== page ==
Mapping inequities in maternal care

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In 2000 the United Nations established the Millennium Development Goals (MDG) designed to improve outcomes for those in low-income countries. These 8 goals range from tackling infectious diseases to reducing extreme poverty and hunger and all have targets to achieve by 2015.

Goal 5 aims to improve maternal health by achieving universal access to reproductive healthcare, such as contraceptives and antenatal care, and by reducing the maternal mortality ratio (MMR) by three-quarters between 1990 and 2015.

The maternal mortality ratio (MMR) is the number of maternal deaths per 100,000 live births. In Kenya the MMR in 1990 was 400 which means the country is aiming to reduce this to 100 by 2015 to achieve …

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What impact will malaria have on the ape community?

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“Drastic drop in global malaria deaths” read last week’s news headlines. Every year come December the World Health Organization (WHO) publish the World Malaria Report. This is an assessment of global and regional malaria trends, and the latest highlights are mostly positive.

 

The worldwide malaria mortality rate has decreased by 47% and by 54% in Africa, where about 90% of malaria deaths occur. It is good to see we are gaining ground in the malaria fight, but it’s too early for a celebratory ‘hip hip hoorah’, especially as insecticide resistance is on the raise in dozens of countries and a third of households in Africa are still without the basic treated nets. Last year 198 million people were infected and …

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Snip, snip…one little cut for an AIDS-free generation

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line up

Today, 1st December, I’m sure many of us started by opening the first door of our advent calendars. The Christmas countdown beginning and all excited for mince pies and mulled wine. But 1st December, has great significance for millions, as it marks World AIDS Day, an opportunity for people worldwide to unite in the fight against HIV.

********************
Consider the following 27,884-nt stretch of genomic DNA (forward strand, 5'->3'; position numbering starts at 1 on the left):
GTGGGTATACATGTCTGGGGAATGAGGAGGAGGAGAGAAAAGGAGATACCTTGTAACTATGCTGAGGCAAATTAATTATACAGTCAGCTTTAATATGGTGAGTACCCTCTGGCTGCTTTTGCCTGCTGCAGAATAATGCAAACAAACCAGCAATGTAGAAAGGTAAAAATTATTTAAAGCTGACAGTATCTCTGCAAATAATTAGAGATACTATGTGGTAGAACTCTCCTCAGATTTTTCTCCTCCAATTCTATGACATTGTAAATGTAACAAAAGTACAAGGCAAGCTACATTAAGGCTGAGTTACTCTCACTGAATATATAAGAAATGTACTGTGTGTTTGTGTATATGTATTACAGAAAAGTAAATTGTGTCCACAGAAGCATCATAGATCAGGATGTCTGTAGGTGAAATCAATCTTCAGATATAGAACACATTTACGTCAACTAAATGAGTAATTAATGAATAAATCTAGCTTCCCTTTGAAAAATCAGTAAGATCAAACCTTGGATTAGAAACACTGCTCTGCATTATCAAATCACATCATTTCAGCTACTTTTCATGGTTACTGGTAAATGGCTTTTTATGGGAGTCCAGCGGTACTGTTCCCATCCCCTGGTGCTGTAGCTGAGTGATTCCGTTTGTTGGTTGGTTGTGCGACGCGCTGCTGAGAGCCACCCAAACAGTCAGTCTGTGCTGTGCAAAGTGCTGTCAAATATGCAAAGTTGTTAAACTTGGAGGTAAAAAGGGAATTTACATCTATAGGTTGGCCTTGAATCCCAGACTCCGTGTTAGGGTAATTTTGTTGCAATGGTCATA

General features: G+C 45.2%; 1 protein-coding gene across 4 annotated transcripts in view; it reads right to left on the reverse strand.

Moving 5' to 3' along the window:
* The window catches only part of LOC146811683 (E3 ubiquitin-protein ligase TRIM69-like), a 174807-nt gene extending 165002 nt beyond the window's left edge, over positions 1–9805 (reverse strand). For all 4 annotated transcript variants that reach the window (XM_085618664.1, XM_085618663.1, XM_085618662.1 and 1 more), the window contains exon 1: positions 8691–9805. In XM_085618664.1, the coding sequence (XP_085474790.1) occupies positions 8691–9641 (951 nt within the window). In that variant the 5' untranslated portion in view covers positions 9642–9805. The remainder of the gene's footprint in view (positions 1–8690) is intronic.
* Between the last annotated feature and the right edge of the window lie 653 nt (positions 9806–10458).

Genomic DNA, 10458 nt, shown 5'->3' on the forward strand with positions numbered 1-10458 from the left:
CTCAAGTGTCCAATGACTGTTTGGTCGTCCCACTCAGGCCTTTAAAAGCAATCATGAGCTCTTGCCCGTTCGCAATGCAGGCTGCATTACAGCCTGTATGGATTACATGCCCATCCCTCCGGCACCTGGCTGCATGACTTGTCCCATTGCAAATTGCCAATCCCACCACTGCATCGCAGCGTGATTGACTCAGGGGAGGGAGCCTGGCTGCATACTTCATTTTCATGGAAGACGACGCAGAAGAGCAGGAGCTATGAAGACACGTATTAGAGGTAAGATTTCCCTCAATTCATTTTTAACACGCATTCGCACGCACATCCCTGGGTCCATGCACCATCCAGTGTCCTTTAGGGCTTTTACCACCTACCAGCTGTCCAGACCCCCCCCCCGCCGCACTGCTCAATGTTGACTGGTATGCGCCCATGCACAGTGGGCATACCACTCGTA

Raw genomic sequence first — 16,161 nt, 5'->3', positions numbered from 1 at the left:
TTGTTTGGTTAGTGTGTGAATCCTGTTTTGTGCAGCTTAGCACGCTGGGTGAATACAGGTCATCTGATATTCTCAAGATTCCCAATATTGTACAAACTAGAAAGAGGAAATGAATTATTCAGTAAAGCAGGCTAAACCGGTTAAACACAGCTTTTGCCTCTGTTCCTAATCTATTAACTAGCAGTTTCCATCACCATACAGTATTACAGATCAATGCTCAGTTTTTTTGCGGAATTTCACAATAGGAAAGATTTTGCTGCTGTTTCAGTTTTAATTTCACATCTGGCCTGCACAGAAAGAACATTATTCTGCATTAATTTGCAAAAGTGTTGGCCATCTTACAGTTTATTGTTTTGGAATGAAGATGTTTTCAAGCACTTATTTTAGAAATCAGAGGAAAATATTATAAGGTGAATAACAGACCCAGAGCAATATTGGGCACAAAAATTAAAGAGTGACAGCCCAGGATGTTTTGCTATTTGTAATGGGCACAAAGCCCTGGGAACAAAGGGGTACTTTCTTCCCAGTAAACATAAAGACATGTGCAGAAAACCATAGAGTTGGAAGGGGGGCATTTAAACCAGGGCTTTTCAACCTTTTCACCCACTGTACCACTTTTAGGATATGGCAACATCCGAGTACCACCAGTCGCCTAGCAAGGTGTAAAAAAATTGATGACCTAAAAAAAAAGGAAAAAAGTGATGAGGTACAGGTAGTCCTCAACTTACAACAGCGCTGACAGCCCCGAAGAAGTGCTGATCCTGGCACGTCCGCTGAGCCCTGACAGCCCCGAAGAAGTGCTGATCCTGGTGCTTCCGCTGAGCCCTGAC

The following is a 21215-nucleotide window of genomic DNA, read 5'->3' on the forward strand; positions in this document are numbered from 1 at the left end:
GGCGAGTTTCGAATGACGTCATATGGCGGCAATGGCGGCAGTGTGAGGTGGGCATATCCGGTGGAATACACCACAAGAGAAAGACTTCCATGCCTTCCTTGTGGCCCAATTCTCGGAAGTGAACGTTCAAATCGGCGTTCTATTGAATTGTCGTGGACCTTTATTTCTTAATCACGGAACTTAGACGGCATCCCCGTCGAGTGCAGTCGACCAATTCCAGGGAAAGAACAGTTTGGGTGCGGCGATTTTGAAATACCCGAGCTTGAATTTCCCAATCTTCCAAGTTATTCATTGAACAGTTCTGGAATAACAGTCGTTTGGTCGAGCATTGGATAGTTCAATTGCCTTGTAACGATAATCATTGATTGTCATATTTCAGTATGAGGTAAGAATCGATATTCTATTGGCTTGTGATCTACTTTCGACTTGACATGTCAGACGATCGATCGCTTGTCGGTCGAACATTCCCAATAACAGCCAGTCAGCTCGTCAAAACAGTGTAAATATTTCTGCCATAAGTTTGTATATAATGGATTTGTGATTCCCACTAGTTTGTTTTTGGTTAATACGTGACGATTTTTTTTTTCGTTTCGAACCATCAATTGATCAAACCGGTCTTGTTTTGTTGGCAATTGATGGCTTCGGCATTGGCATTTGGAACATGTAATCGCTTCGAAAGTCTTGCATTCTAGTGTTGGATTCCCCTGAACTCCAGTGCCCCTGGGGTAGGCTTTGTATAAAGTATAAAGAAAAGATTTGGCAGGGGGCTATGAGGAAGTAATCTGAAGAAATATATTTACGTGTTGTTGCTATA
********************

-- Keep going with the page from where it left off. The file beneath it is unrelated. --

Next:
An estimated 34 million people have HIV worldwide. Due to the millions upon millions who have died from it, it has become one of the most destructive pandemics in history. Fortunately, the tide is turning in the AIDS pandemic. Rwanda is taking a rare and historic approach. In BMC Medicine the science community propose ‘circumcising a nation’, a bold strategy that

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Infertility care: Everyone has the right to have a child, but what if you are infertile?

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Today is the ‘IVF: Past, current and future developments’ series launch for Reproductive Biology and Endocrinology. OADW reviews infertility and the technologies available in poor resource settings

 

“Parents have the exclusive right to determine freely and responsibly the number and spacing of their children…”so argued the United Nations General Assembly in its 1969 Declaration on Social Progress and Development. At the 1994 International Conference on Population and Development it was agreed that everyone should have ‘the information and means to do so, and the right to attain the highest standard of sexual and reproductive health’.

 

Yet infertility is a neglected aspect of care, particularly in developing countries. Urgent, life-threatening health issues understandably take priority, as health authorities …

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Open access in Ghana – a medical student perspective

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Sadat Bogobire

Sadat Bogobire is Clinical Year 2 at the School of Medicine and Health Sciences, part of University of Development Studies in Ghana. He’s also currently a SCOMER representative for the Federation of African Medical Students’ Associations. Here he tells us about his views on open access.

How did you find out about open access?

I first heard about open access (OA) from a presentation made at the African Regional Meeting in a SCORE/SCOPE session in 2012. This seemed like a very laudable idea to me. My school had a practical program that took place ‘in the field’ and I thought being able to have instant access to research findings in this sort of situation would be ideal. I had already thought …

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How global are you?

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Marcel Hommel with students at the Malaria Workshop, Ifakara Institute, Tanzania.